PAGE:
baglady

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Re: pay it forward
« Reply #56 on: November 10, 2015, 07:38:12 PM »
Side note: In the movie "Pay It Forward," there were rules. People who received favors were asked to do favors for three other people. And they should be favors that the recipients could not do by or for themselves.

Real life is not a movie, however, and things are never as cut-and-dried as in the movies. I can change a tire by myself, but loosening the lug nuts is Deity's own pain in the butt. I've been known to jump up and down on the wrench to get the needed leverage. If someone happens by who can loosen them with a simple twist of his strong arms, I would consider that a favor of Haley Joel Osment proportions.

Or take the old Boy Scout cliche of helping an old lady cross the street. She may be able to do this on her own, but if she has poor eyesight and is unsteady on her feet, this will be a long, difficult and dangerous process. Having an able-bodied person with good eyesight to lean on makes it easier and less risky.

Unlike buying coffee for the next person in line at Starbucks ... because the fact that s/he is in line at Starbucks means s/he is capable of doing that thing for him/herself. If s/he didn't have the money, s/he wouldn't be at Starbucks to begin with.
« Last Edit: November 10, 2015, 08:28:07 PM by baglady »
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blarg314

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Re: pay it forward
« Reply #57 on: November 10, 2015, 07:42:43 PM »

One thing that occurs to me for coffee shops specifically...

The only other time I can think of where someone spontaneously buys people drinks is at bars or nightclubs, and there it's overwhelmingly a guy buying a drink for a woman as the first step of hitting on her. So being told that someone bought them a drink, aside from random confusion, could trigger thoughts of someone expecting to chat them up as payment.


Yvaine

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Re: pay it forward
« Reply #58 on: November 10, 2015, 07:46:13 PM »

One thing that occurs to me for coffee shops specifically...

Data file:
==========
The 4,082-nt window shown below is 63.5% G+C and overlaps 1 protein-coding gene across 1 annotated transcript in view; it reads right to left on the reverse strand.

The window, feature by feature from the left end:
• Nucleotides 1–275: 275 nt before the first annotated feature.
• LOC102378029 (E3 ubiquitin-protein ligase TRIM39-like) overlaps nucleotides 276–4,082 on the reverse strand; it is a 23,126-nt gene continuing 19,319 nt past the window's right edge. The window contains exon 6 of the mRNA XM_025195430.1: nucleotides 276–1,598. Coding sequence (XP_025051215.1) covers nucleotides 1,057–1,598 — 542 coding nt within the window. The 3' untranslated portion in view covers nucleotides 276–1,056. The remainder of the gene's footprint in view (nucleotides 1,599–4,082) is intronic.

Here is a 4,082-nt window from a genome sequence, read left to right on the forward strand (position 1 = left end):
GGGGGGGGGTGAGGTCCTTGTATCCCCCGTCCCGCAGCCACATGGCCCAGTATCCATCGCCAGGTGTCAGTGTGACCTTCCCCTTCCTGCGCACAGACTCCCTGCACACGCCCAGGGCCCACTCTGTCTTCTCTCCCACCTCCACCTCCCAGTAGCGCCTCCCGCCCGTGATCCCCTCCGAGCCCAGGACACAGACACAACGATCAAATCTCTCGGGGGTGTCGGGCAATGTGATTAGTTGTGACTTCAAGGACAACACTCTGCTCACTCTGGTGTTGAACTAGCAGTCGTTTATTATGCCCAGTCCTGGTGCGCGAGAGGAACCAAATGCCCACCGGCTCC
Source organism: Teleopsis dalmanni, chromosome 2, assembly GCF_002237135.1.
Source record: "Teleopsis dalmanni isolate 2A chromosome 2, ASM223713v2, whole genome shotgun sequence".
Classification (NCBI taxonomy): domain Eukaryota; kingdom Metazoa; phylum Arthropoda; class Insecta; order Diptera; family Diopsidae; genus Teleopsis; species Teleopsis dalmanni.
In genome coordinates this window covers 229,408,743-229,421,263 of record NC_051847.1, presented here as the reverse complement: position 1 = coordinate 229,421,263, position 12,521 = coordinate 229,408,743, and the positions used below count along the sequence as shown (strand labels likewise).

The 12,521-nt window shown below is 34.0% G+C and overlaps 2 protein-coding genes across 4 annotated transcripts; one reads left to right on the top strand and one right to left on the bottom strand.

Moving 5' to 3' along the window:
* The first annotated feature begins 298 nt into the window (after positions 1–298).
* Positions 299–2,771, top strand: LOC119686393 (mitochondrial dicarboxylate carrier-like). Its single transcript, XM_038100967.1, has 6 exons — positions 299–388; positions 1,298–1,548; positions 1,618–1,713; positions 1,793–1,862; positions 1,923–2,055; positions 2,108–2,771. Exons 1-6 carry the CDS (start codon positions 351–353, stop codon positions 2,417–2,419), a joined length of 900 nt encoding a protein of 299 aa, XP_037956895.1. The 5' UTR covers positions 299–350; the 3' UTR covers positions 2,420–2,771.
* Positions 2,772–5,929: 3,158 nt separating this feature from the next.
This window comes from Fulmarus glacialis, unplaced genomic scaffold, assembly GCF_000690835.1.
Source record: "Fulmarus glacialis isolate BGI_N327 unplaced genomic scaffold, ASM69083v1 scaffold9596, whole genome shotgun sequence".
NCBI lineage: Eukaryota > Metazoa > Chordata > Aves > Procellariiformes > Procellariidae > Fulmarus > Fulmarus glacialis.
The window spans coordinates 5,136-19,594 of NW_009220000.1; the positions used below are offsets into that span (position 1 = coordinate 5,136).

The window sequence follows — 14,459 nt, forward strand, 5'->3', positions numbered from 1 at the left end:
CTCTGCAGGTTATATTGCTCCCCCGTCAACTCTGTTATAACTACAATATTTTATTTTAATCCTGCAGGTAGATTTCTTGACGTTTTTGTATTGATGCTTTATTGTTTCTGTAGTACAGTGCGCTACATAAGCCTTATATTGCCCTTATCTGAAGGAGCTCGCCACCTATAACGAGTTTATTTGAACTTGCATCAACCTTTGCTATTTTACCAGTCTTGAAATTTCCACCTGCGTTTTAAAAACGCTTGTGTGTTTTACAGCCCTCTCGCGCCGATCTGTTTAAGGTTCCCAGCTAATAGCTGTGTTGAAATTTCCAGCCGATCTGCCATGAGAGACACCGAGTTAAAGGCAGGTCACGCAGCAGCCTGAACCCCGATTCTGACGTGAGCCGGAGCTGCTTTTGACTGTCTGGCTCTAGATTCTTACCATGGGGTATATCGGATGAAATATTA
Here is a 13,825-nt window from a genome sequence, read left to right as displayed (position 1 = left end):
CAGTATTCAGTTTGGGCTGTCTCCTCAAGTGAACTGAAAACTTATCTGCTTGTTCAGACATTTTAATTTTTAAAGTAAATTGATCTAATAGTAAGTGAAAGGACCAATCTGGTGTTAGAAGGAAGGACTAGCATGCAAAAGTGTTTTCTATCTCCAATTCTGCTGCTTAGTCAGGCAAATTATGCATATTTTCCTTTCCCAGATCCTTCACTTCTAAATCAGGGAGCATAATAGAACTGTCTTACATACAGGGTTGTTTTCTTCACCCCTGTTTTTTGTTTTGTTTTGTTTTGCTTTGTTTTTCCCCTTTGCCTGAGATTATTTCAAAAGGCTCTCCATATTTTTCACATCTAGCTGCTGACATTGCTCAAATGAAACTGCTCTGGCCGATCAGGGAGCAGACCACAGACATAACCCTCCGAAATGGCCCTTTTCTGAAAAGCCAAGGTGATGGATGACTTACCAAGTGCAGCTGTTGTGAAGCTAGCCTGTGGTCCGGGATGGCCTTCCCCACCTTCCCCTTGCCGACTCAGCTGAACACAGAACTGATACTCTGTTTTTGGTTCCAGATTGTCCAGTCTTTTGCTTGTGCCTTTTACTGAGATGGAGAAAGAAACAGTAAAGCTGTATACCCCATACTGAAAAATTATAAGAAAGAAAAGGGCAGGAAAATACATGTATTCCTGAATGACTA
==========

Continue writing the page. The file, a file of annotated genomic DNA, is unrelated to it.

The only other time I can think of where someone spontaneously buys people drinks is at bars or nightclubs, and there it's overwhelmingly a guy buying a drink for a woman as the first step of hitting on her. So being told that someone bought them a drink, aside from random confusion, could trigger thoughts of someone expecting to chat them up as payment.

I think this usually happens in the drive-thru though? And the payer will be off down the road by the time the payee finds out.

sammycat

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Re: pay it forward
« Reply #59 on: November 10, 2015, 09:47:11 PM »
Unlike buying coffee for the next person in line at Starbucks ... because the fact that s/he is in line at Starbucks means s/he is capable of doing that thing for him/herself. If s/he didn't have the money, s/he wouldn't be at Starbucks to begin with.

I agree with this. IMO, paying for another customer's lunch or coffee at McDonalds just falls into the category of doing something nice; a random act of kindness, not really "paying it forward".

I believe "paying it forward" is usually for something that the recipient couldn't manage on their own, at least at that time. That may be financial support, practical practical, arranging an introduction that had been very hard to get, etc.

I've had a few instances where people have offered assistance out of the blue and got me out of a tricky spot. I wasn't in any way able to repay in kind, but over the years I think I've done things for other people that have balanced it all out, so to speak. (One thing involved a group of men from a local business turning up and lifting my (thankfully small) car off the road and onto the footpath when it broke down in the middle of peak hour traffic. I was 9 months pregnant, but even without that there's no way in the world I'd ever be able to do that exact same thing for anyone else!).